When Looks Are Crucial


Major retailers are now extremely concerned about monitoring opinion of themselves on social media and don’t want to be seen out of step with their competitors on issues of responsibility, GlobalData associate analyst William Grimwade says.

Over the first two months of 2018, UK retailers Waitrose, Tesco, Co-op, Asda, Sainsbury’s, Aldi, Lidl and Morrisons – the UK’s seven largest food retailers – all implemented their own bans on the sale of energy drinks to children. This is despite the lack of any formal direction or regulation from the UK government.

In March, Boots became the first non-supermarket retailer to join them.

Specifically, this means banning the sale of products with a caffeine content of more than 150mg per litre to under-16s. The fact this potentially profit-limiting step has been taken without government regulation or a call for retailers to take voluntary action is unusual, but emphasises the importance large retail chains place on maintaining a responsible brand.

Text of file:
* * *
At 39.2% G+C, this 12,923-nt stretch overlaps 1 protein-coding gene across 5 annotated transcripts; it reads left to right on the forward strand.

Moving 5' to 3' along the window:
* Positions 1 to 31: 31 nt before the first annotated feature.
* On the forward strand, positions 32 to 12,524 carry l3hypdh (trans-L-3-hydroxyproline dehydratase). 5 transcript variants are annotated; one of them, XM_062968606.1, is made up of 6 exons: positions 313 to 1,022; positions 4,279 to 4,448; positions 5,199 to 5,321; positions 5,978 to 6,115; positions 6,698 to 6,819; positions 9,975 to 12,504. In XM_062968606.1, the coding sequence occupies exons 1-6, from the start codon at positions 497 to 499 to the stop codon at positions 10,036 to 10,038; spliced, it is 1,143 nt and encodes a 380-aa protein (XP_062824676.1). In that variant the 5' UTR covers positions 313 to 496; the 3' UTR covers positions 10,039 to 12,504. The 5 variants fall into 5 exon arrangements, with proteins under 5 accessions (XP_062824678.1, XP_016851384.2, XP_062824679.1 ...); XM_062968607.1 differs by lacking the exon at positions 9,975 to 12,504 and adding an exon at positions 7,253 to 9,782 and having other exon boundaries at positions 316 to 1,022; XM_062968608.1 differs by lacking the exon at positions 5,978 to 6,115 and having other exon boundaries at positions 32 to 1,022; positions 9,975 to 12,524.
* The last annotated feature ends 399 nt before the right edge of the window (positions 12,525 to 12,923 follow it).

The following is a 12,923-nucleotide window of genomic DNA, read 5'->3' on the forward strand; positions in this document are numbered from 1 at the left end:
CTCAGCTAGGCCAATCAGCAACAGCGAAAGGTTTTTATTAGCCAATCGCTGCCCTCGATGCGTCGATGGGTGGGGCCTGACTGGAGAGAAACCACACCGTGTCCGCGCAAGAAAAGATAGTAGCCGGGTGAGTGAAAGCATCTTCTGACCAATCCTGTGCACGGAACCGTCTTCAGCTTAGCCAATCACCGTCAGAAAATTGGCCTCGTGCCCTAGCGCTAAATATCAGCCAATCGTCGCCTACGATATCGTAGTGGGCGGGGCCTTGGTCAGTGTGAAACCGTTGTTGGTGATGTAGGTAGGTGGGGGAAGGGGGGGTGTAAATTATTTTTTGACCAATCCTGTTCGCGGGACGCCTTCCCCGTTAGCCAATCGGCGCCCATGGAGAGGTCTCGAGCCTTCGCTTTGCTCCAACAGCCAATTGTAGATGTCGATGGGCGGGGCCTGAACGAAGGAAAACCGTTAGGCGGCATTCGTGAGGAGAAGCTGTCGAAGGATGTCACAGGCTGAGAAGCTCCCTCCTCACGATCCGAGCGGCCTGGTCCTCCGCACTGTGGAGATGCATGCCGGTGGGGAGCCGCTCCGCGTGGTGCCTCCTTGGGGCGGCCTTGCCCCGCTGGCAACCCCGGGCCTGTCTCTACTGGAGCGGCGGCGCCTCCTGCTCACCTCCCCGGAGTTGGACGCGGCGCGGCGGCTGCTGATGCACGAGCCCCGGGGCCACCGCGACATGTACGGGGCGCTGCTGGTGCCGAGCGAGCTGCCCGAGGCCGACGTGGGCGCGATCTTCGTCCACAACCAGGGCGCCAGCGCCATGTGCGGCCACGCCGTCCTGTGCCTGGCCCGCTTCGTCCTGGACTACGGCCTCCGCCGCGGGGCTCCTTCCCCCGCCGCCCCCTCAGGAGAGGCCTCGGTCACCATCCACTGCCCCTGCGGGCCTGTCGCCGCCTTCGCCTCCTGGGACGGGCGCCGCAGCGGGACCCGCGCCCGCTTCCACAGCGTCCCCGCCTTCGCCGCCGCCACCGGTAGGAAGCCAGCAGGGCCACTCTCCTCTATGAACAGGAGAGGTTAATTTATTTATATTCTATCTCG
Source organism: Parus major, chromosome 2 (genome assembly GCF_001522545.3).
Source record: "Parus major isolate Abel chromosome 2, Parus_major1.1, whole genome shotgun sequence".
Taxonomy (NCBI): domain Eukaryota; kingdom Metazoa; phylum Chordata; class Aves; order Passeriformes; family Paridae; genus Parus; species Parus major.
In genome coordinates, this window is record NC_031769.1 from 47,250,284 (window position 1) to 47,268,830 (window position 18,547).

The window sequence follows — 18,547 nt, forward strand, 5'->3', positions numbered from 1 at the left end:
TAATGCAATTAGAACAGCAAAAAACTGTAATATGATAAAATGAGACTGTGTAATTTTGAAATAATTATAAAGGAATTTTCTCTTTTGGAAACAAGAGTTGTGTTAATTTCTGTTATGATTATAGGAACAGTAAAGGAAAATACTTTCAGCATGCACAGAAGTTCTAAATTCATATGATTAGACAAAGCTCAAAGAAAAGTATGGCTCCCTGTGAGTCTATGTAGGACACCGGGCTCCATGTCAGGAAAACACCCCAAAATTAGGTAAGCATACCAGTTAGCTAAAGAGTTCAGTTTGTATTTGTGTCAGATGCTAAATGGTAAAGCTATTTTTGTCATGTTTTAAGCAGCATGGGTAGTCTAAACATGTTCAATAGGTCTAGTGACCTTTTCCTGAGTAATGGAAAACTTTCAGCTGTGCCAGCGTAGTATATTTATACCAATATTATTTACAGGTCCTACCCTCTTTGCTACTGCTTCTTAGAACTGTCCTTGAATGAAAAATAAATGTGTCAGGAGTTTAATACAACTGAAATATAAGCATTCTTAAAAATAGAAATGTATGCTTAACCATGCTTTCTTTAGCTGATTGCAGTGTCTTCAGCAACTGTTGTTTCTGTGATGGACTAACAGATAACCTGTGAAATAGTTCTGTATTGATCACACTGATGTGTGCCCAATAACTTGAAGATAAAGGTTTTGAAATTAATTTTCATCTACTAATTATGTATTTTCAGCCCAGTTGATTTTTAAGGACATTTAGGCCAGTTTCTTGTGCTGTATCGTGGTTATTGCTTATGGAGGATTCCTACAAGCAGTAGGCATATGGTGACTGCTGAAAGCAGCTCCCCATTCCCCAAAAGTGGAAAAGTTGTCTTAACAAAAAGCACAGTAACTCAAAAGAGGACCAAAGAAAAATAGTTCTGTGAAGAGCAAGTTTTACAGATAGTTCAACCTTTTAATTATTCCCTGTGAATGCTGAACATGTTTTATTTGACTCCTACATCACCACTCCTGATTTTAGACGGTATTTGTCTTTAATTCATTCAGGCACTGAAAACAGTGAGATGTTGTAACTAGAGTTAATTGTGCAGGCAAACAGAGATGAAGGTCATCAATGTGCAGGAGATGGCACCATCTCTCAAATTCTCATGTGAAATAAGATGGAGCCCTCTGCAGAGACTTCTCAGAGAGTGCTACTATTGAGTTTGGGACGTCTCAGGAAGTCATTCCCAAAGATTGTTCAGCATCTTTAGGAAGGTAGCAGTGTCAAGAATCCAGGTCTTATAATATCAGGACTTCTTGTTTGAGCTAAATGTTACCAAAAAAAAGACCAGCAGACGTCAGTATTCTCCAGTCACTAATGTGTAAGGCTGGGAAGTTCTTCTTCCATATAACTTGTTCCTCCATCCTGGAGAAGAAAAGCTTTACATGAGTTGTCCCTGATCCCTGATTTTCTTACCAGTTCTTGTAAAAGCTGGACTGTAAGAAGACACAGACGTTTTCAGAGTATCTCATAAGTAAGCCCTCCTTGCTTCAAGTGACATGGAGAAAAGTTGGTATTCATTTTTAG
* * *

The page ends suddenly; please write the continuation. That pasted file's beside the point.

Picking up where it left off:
Major retailers have become extremely concerned about monitoring opinion of themselves on social media, and the highly competitive nature of British supermarket retailing means retailers do not want to be seen to be out of step with their competitors on issues like this.

The National Association of Schoolmasters Union of Women Teachers (NASUWT) has gone as far as attributing some cases of poor behaviour of children in schools to high energy drink consumption.

The #NotforChildren campaign has become prominent on social media among a variety of stakeholders, including health concerned celebrity chef Jamie Oliver and the charity Action on Sugar.

Retailers and energy drinks producers are also likely to suffer from the introduction of the sugar tax in the UK.

The vast majority of energy drink brands rely on sugar, as well as caffeine and other additives, to allow them to give the consumer the energy rush their brand depends on. This means that they will be unable to reduce sugar content and their prices in independent retailers which are still selling them to under 16s will be forced upwards, compounding the effect of the supermarket ban.